Tuesday, September 26, 2017

What Became of the Churches Paul Wrote To

'Church of Mary' in Ephesus, site of the
Third Ecumenical Council in 431
Paul the apostle wrote his part of the New Testament in the form of letters to Christian groups in several cities or areas. Have you ever wondered what became of the churches on those places? Well, some people must (including me) because I received this question on Quora the other day...

Q: Were the churches Paul wrote letters to foundational to post-Biblical Christianity, for example, after Constantine?

A: Rome.

Rome is the most obvious foundational address Paul wrote to. The church father Irenaeus writing around AD 180 described the influence Rome had on post-biblical Christianity:
“For it is a matter of necessity that every Church should agree with this Church, on account of its pre-eminent authority,that is, the faithful everywhere,inasmuch as the apostolical tradition has been preserved continuously by those [faithful men] who exist everywhere.”
Against Heresies, Book 3, chapters 3-4 Irenaeus
Paul’s other destinations had varying degrees of influence after the apostles were gone. Here is some information I’ve put together on them:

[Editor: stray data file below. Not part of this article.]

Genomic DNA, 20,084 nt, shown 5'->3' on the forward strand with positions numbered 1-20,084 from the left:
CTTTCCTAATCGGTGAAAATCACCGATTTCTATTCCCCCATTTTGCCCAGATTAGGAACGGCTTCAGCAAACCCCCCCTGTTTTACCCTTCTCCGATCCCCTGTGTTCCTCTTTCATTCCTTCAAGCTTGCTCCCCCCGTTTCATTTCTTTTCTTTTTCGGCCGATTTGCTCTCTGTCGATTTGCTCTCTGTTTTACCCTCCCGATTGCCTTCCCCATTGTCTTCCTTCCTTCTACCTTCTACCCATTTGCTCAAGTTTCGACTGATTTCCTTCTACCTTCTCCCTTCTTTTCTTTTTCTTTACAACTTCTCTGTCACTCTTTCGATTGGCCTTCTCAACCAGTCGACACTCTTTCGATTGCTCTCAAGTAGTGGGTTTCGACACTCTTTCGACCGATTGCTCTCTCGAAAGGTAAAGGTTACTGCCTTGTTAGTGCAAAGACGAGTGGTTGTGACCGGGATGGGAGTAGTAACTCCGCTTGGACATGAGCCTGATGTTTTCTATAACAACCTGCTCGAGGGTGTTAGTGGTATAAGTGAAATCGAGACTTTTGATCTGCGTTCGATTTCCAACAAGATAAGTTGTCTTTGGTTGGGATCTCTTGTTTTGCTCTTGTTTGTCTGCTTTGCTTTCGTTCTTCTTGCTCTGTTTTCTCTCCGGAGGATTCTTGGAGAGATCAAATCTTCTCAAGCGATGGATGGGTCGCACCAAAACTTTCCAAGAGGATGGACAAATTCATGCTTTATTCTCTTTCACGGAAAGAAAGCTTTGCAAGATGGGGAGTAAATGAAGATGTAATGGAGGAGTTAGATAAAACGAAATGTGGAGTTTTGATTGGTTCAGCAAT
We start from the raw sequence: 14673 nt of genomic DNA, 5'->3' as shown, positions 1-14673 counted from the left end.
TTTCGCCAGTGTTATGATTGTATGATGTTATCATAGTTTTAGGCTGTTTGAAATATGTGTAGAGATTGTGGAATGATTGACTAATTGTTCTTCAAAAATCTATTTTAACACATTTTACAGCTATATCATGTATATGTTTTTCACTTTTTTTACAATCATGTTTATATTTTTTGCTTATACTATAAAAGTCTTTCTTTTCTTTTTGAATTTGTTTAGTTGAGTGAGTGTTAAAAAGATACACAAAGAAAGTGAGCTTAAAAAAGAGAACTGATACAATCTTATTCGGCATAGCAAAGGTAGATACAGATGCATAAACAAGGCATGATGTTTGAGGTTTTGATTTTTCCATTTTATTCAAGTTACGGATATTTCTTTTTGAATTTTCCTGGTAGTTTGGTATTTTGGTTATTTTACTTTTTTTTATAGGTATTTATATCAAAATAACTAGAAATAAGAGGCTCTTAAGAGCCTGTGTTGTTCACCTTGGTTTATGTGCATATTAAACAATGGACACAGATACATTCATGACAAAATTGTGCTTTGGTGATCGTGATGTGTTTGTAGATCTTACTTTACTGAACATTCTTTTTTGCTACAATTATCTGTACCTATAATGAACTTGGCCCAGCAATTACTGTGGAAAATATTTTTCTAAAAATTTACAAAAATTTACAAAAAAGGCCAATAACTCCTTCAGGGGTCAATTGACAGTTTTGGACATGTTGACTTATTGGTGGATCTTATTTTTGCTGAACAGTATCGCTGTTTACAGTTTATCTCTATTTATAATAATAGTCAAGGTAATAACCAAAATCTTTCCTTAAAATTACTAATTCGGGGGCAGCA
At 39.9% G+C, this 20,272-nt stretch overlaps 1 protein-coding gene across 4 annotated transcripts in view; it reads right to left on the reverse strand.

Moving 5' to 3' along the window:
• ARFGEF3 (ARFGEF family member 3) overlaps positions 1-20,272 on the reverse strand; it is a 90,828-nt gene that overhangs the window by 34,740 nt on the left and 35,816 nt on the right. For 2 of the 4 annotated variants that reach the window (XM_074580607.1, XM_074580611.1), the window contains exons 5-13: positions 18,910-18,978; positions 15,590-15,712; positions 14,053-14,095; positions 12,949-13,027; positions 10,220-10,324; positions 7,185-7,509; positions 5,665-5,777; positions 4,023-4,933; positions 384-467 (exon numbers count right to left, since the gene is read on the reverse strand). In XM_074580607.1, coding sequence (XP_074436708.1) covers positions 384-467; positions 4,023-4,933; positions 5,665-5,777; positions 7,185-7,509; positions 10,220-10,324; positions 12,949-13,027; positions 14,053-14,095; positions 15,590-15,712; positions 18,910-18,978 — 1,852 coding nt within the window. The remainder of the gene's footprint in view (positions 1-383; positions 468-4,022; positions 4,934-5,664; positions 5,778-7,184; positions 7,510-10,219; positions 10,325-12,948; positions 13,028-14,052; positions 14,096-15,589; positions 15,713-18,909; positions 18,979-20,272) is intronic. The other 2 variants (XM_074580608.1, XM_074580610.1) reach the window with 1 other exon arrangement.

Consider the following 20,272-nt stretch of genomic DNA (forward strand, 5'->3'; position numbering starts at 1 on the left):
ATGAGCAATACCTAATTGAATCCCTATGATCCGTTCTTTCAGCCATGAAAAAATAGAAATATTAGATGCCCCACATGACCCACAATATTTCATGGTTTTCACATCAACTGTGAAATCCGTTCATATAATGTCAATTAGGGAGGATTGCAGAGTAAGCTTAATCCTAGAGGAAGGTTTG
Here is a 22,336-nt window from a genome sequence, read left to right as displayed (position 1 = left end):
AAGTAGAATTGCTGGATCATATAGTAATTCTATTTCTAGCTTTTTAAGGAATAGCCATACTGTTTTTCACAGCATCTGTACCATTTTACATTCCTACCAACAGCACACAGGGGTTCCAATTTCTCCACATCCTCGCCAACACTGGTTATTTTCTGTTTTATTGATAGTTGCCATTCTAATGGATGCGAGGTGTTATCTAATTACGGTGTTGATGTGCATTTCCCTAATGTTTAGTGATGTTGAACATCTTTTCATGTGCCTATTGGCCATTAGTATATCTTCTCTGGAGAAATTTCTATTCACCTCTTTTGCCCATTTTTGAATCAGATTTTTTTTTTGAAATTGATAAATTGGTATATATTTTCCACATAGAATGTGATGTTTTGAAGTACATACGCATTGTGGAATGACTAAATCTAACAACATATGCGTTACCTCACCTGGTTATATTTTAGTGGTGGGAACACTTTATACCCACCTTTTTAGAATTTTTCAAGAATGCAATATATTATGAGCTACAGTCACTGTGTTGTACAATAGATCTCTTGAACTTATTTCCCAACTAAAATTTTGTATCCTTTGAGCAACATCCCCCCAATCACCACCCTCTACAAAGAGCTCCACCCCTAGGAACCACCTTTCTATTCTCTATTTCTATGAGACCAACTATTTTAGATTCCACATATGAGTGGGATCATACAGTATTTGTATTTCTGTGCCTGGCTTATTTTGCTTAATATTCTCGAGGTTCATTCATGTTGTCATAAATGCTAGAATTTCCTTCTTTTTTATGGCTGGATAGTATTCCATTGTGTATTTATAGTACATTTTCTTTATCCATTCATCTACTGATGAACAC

The non-biblical (but quite orthodox) letter called 1 Clement was written to Corinth by a Roman church leader (probably before the last New Testament books were finished). This letter shows that the old issues of factionalism and quarreling which Paul had addressed continued among Corinthian Christians; referring to their letters from Paul, Clement rebukes some younger believers who have thrown off the leadership of the elders.
Eerdman’s Dictionary of the Bible, art. Corinth.
Dionysius, Bishop of Corinth around AD 170 wrote a letter preserved in the Church History of Eusebius to the bishop of Rome, Soter, defending the way churches in Achaea traditionally celebrated the feast later called easter, which then was a matter of debate in the church since Rome figured it differently.
Corinth was the capital of the province of Achaea and the bishop there oversaw the smaller churches in the province making him what Orthodox Christians call a metropolitan bishop. Corinth's bishops were present at many of the early church councils and so helped to formulate statements of what Christians do (and do not) believe that are still used to this day.